IT and Business Insights for SMB Solution Providers

10 Tips to Tip the IP Video Sales Scales

Learn 10 winning sales strategies to help convince analog video users to switch to IP video solutions. By Erick Ceresato

Less than six months ago, research firm IHS released a report titled “The World Market for CCTV and Video Surveillance Equipment” that suggested the video surveillance market is heading to a “tipping point” in 2014. While this tipping point is based on revenues for network video overtaking analog, the reality remains that analog cameras are still forecast to continue outselling network cameras in terms of shipments until 2017.

For an integrator, these projections not only indicate the continued transition of video surveillance products toward network solutions, but that there also still remains the opportunity to convert analog loyalists over to IP. Undertaking this conversion is easier said than done. Along with clearly conveying the benefits of IP technology over its analog predecessor, adopting regimented sales strategies such as gathering leads, establishing market credibility and nurturing relationships will contribute to growing your IP sales.

Before immersing ourselves in selling strategies, let’s set the stage with some further rationale for the process by highlighting the benefits end users gain from selecting an IP system. 

Why Customers Select IP

From the beginning, IP video surveillance offered early adopters a way out of the limitations of analog, drawing them in with the promise of unmatched scalability and a more flexible network-centric installation. Instead of buying DVRs every time a camera needed to be added beyond the channel count and relying on coax cabling for connectivity, they were able to freely grow their system, and manage systems that could encompass many buildings and geographically dispersed sites. IP video surveillance also offered greater video quality, providing the possibility to support heightened resolutions and wider coverage that legacy analog video standards just could not match.

Today as the IP market has matured and Internet connectivity has become even faster and more affordable, more companies have jumped in and upgraded their analog security systems to IP. Almost every organization now has a network infrastructure in place for corporate IT applications. For the business as a whole, capitalizing on this investment for the benefits of IP security makes sense. And while having the network and servers is a consideration, video clarity is still one of the largest reasons why companies of all sizes make the switch.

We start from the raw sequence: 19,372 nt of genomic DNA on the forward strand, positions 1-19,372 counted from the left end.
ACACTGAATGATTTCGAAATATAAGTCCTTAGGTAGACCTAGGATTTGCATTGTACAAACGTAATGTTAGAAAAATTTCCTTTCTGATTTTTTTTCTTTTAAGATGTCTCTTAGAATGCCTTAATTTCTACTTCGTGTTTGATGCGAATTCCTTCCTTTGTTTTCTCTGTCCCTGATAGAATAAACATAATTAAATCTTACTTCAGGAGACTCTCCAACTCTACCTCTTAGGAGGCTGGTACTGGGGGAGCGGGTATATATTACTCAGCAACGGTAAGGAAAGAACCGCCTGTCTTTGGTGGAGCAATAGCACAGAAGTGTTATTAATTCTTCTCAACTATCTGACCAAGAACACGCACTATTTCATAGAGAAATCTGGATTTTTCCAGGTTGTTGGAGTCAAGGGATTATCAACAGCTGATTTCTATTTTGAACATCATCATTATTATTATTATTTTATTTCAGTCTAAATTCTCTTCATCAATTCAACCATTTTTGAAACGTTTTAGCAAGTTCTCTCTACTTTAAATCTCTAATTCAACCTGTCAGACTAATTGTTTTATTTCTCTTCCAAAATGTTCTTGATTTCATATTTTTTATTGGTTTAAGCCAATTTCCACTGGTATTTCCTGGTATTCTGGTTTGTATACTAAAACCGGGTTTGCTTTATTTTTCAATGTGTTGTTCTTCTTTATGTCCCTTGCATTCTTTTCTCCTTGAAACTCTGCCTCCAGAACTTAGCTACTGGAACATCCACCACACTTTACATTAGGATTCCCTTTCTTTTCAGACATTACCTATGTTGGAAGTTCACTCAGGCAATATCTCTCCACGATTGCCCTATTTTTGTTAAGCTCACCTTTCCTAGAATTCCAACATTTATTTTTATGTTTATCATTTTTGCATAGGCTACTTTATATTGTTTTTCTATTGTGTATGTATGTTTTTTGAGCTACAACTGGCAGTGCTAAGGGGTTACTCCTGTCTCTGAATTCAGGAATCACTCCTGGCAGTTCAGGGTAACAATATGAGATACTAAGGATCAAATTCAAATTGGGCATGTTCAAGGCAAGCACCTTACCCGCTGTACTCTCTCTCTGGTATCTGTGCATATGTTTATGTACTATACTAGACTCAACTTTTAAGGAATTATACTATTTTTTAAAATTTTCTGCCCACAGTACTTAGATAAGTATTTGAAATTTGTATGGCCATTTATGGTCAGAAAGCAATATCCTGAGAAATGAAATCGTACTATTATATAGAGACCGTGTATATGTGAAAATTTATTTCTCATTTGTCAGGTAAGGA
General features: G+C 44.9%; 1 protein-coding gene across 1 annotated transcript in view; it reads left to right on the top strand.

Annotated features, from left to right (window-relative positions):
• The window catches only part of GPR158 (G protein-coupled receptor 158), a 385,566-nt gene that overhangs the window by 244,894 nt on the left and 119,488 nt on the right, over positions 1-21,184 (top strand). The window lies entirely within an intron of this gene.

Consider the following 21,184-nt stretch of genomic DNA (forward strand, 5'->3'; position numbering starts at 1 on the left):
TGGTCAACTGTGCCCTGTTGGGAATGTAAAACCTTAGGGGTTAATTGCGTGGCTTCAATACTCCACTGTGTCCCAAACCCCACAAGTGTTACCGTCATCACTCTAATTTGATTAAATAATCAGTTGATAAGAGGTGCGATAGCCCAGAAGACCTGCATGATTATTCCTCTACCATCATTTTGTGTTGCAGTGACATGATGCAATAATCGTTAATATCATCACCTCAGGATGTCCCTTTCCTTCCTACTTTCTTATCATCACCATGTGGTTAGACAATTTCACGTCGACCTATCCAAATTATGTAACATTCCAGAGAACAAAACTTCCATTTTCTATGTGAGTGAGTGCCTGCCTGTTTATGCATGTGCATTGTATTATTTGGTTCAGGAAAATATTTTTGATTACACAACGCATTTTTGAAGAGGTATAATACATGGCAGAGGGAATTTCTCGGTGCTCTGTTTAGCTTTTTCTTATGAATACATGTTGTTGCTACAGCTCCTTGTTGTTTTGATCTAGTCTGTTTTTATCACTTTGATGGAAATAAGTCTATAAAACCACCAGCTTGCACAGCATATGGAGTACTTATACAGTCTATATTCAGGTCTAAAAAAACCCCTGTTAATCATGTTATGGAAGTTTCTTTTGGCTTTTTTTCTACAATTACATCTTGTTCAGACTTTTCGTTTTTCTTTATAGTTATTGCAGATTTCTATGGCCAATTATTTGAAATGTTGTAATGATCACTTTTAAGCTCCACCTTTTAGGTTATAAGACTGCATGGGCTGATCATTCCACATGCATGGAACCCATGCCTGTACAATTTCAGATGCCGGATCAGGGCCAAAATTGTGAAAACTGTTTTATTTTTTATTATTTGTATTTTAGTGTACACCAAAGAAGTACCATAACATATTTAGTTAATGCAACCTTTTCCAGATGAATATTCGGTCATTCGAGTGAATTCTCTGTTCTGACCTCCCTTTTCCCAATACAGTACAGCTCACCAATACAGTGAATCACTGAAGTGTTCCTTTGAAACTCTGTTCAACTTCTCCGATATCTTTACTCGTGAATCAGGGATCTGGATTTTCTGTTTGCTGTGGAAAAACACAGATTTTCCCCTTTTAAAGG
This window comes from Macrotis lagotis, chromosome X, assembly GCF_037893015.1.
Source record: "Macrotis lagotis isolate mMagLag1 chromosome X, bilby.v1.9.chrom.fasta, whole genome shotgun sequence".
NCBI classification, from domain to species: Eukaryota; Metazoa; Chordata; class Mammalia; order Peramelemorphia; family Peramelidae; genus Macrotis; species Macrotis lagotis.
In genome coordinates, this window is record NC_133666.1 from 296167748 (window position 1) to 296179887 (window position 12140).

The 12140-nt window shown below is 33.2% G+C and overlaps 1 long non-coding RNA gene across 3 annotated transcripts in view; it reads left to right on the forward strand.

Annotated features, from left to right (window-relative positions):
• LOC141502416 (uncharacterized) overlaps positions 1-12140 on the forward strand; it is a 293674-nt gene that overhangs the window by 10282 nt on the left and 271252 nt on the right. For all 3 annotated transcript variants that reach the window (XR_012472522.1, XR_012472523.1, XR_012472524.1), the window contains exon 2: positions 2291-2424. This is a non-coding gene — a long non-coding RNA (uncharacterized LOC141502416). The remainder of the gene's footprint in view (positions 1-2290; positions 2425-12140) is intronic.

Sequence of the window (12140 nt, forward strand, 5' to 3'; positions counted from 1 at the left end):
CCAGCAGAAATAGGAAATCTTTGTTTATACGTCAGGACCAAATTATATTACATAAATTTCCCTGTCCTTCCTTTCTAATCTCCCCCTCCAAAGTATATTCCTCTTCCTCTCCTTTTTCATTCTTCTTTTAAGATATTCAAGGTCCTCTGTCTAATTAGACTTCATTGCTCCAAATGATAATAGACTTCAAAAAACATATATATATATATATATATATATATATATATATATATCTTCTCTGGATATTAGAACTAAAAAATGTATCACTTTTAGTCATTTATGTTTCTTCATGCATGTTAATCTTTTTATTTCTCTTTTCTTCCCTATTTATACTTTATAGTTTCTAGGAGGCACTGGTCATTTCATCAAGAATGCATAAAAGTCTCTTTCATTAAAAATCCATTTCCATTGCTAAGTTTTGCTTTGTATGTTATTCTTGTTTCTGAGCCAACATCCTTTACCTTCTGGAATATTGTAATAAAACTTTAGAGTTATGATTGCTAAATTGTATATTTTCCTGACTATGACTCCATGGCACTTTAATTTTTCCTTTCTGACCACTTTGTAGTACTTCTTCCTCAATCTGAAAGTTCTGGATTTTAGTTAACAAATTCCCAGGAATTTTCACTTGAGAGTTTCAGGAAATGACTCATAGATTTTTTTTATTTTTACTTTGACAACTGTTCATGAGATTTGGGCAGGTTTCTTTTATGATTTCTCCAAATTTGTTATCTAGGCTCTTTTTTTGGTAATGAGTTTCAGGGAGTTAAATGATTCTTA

The move to IP in search for enhanced video quality is facilitated by the influx of new IP devices that accommodate all types of applications and budgets. It is reinforced by the growing popularity of open architecture IP security systems, which provide the flexibility to mix affordable IP devices with higher-end megapixel camera models from various vendors.

Openness allows customers to select the most appropriate cameras for their environment and to build a system that fulfills their needs. This concept of building also becomes a key benefit; customers can encode analog devices to lower initial investment costs and swap them out with more modern technologies as more funds become available.

This also includes integrating third-party systems. Whereas analog systems provide limited interoperability with other security applications, network-based video surveillance offers customers deeper levels of integration. Organizations can integrate other important security and business systems such as access control, intrusion detection, video analytics and more, and consolidate information and alarms for faster decision making. Therefore, a customer might start with IP video and then slowly deploy additional capabilities over time.

The decision to go IP also has a lot to do with the feature sets than come with video management platforms. This can include anything from support for camera analytics such as motion detection to map-based system management and failover recording. Also, whereas analog systems predominantly require a user to be in the physical location of the DVR to access recordings, IP systems provide easier access to video and data through secure mobile or remote connectivity. Users can be anywhere with an Internet connection to see what happened, what is going on, or even to conduct regular maintenance.

From these benefits alone and the many more that follow suit, the case of IP technology is evident to most. Yet, as market research shows, there are still customers buying analog security equipment.

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